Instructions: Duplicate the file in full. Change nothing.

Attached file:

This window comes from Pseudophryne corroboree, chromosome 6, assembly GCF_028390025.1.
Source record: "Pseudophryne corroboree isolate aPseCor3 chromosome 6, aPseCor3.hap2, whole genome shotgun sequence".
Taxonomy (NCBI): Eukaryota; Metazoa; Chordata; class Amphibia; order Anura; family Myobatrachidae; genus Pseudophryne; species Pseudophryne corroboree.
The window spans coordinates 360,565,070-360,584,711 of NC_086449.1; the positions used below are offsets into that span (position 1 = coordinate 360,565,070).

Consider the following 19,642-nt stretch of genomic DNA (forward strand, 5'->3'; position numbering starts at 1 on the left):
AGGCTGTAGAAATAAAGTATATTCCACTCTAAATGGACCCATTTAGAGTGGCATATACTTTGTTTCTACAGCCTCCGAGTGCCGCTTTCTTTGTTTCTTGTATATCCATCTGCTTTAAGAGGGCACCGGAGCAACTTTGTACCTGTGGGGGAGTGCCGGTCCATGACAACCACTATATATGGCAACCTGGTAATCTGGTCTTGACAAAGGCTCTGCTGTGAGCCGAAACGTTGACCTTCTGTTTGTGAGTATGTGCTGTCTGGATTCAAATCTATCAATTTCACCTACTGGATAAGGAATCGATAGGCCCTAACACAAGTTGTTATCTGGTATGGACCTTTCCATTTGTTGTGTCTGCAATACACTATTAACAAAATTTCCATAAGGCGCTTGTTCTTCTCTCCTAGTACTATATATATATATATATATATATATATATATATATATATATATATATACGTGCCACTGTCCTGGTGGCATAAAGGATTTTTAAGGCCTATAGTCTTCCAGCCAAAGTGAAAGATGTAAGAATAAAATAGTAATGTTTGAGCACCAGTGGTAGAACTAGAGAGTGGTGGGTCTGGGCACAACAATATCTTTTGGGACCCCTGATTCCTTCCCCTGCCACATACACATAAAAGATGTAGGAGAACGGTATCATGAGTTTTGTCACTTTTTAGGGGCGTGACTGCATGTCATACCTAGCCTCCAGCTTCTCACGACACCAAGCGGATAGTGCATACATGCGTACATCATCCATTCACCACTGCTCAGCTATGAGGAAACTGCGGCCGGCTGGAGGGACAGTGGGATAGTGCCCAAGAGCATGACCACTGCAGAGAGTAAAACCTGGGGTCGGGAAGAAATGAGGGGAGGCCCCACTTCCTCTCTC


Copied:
This window comes from Pseudophryne corroboree, chromosome 6, assembly GCF_028390025.1.
Source record: "Pseudophryne corroboree isolate aPseCor3 chromosome 6, aPseCor3.hap2, whole genome shotgun sequence".
Taxonomy (NCBI): Eukaryota; Metazoa; Chordata; class Amphibia; order Anura; family Myobatrachidae; genus Pseudophryne; species Pseudophryne corroboree.
The window spans coordinates 360,565,070-360,584,711 of NC_086449.1; the positions used below are offsets into that span (position 1 = coordinate 360,565,070).

Consider the following 19,642-nt stretch of genomic DNA (forward strand, 5'->3'; position numbering starts at 1 on the left):
AGGCTGTAGAAATAAAGTATATTCCACTCTAAATGGACCCATTTAGAGTGGCATATACTTTGTTTCTACAGCCTCCGAGTGCCGCTTTCTTTGTTTCTTGTATATCCATCTGCTTTAAGAGGGCACCGGAGCAACTTTGTACCTGTGGGGGAGTGCCGGTCCATGACAACCACTATATATGGCAACCTGGTAATCTGGTCTTGACAAAGGCTCTGCTGTGAGCCGAAACGTTGACCTTCTGTTTGTGAGTATGTGCTGTCTGGATTCAAATCTATCAATTTCACCTACTGGATAAGGAATCGATAGGCCCTAACACAAGTTGTTATCTGGTATGGACCTTTCCATTTGTTGTGTCTGCAATACACTATTAACAAAATTTCCATAAGGCGCTTGTTCTTCTCTCCTAGTACTATATATATATATATATATATATATATATATATATATATATATATATACGTGCCACTGTCCTGGTGGCATAAAGGATTTTTAAGGCCTATAGTCTTCCAGCCAAAGTGAAAGATGTAAGAATAAAATAGTAATGTTTGAGCACCAGTGGTAGAACTAGAGAGTGGTGGGTCTGGGCACAACAATATCTTTTGGGACCCCTGATTCCTTCCCCTGCCACATACACATAAAAGATGTAGGAGAACGGTATCATGAGTTTTGTCACTTTTTAGGGGCGTGACTGCATGTCATACCTAGCCTCCAGCTTCTCACGACACCAAGCGGATAGTGCATACATGCGTACATCATCCATTCACCACTGCTCAGCTATGAGGAAACTGCGGCCGGCTGGAGGGACAGTGGGATAGTGCCCAAGAGCATGACCACTGCAGAGAGTAAAACCTGGGGTCGGGAAGAAATGAGGGGAGGCCCCACTTCCTCTCTC